Now that you are familiar with the process of integrating the Google Analytics add-on into Google Sheets, you can access the full range of data that Google Analytics collects to pull it out and use it however you’d like. Often times we prefer to work in Excel and will simply export the CSV from Google Sheets, then manipulate the data within Excel.

Here’s an example of how we use this add-on to export our Google Analytics data without using the API. For our e-commerce business, each month we like to compare our Google Analytics data to our internal order data. We do this for a few reasons. First, we want to report on the number of purchases that were actually fulfilled (after order cancellations). Google Analytics won’t retroactively remove data for order cancellations, so we always compare the “Transaction ID” in Google Analytics to the “Order ID” in our shipping system to see which of them actually shipped out and how much revenue we actually collected.

The second reason we like to export this data is also to understand the data discrepancies between our shipping system and Google Analytics. No matter how good your implementation is, there will always be discrepancies between what Google Analytics reports for revenue and transactions and what you actually ship out and revenue you actually collect from the customer. While these data discrepancies are inevitable, it’s still good to have an understanding of how much the discrepancy is. Typically if the numbers in your shipping system and Google Analytics are within 10% of each other, that is considered acceptable, but the lower the rate, the better. Since a lot of your time making marketing optimizations and doing daily checkins on performance are happening within the Google Analytics platform, it’s important to know if Google Analytics is over-reporting or under-reporting your data so that you can consider that while checking your reports within Google Analytics.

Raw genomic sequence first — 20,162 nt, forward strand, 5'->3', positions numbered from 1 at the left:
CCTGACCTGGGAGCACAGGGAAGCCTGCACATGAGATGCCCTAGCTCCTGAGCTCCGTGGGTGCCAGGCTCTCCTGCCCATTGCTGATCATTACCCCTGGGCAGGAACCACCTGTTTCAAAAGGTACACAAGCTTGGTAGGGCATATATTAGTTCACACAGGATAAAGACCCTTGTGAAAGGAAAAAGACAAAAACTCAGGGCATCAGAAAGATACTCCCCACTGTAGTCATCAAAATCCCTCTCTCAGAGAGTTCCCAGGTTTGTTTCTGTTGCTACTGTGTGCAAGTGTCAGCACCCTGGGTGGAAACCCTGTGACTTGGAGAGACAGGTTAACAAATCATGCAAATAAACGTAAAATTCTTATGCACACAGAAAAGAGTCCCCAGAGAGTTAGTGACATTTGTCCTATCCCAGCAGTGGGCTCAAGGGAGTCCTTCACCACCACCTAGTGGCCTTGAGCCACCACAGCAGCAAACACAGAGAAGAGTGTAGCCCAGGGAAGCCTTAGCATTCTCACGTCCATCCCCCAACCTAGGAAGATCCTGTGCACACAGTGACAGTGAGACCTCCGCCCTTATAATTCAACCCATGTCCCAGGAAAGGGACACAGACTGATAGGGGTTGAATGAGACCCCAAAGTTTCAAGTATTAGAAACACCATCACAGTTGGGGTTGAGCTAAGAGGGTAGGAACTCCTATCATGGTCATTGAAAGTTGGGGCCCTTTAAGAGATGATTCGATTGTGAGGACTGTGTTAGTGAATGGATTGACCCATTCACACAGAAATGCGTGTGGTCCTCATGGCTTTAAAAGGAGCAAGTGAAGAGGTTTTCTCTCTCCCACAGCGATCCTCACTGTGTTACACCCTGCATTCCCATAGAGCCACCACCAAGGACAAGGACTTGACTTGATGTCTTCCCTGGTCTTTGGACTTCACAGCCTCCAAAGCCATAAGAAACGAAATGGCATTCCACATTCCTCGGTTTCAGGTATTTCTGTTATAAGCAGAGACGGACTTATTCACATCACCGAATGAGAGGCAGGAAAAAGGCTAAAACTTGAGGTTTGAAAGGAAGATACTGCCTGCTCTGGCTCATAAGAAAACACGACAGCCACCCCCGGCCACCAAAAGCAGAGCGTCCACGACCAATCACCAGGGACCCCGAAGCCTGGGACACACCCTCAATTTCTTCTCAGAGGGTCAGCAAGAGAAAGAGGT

The third reason we like to export Google Analytics data is because Google doesn’t collect or store any personally identifiable information within their platform, and only gives you blanket anonymized data to work from. Sometimes it’s helpful to merge the data within Google Analytics with your CRM customer database so you can unlock more insights. For example, if you are able to layer Google Analytics channel attribution data onto customer lifetime value data, then you can make better decisions around which channels are driving the most long-term revenue for you. If you only look at the “last-click” data in Google Analytics, you would only be able to make decisions based on looking at channels that are driving a single first purchase without understanding what happens over the long run.

Keep in mind that in order to merge Google Analytics data with your customer data or shipping data, you will need to have a “key” field that allows you to tie the two relational databases. Often times for Google Analytics this will be the “Transaction ID.”

Read about more tricks and Google Analytics hacks like how to add a third dimension in Google Analytics and how to figure out where your direct traffic is coming from in Google Analytics.